I’m still experimenting with this. I like to write about human vices and virtues, technological change, futurism, dystopian futures, climate change, basic income, identity, philosophy, etc.

I’ve noticed that a story I’ve written about greed and a Magical Money Tree has struck a nerve with people. My most read story is about putting your troubles in perspective. Basically, stories about our shared human experience (which happens to be the tagline to my stories).

How to Find Your Themes

Ask yourself the following questions:

  • What bothers you or what do you feel strongly about? This can be both negative and positive. It can be something which upsets you about society, something you’ve seen on the news, it’s up to you. If you want you can list this. 

  • What sort of art strikes a nerve with you? I would like to urge you to read and look around. What types of stories do you feel attracted to? Which writers? What are they talking about? Are there perhaps some exhibitions about particular subjects you like to see in a museum? Which magazines or newsletters do you read?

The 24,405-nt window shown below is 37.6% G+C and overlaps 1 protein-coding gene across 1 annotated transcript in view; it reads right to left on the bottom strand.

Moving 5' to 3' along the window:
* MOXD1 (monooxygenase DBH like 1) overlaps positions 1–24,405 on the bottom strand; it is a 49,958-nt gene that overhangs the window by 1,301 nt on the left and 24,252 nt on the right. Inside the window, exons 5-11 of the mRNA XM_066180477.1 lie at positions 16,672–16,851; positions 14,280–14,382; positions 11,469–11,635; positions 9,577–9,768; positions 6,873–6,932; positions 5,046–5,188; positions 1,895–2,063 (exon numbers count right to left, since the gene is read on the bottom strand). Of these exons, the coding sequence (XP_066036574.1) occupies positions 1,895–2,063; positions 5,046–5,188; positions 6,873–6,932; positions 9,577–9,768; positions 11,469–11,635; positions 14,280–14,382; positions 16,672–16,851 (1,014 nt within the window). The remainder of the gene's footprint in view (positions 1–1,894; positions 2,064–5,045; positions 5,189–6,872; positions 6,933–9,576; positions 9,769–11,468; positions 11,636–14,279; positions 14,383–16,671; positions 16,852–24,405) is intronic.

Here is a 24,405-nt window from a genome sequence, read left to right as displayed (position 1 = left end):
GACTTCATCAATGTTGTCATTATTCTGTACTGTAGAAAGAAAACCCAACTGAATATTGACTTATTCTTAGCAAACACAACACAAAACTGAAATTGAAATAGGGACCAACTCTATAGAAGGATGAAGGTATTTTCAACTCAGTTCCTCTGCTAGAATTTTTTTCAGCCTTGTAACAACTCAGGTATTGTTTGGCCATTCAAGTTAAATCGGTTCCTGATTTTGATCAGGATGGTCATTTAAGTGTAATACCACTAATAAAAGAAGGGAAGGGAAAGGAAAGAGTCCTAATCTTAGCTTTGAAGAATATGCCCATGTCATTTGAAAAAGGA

• What subject(s) do you know much about? This can be something you are studying or have studied. It always pays to use one’s experience in a story. John Grisham was a lawyer before he became a writer. Bukowski, well he wrote about what he knew too, haha.

Write down your answers to these questions. Can you find common threads? Have you found multiple angles? Explore!

Approach your themes in an authentic way and don’t be afraid to pour your heart out, if you wrap it in beautiful prose. Hide your messages thoroughly, but leave clues to the reader, it’s like magic.

“Read a lot of poetry; find poetry you really love. Don’t be afraid to imitate it. That’s how we learn most everything in the world — love and imitation. The second part is to seek primary sources, to go out into the world. Go to the art museum, yes, but go out into the forest, too. Pay attention to the world.” - Mary Oliver

How to Determine the Genre You Want to Write in

Ask yourself the following questions: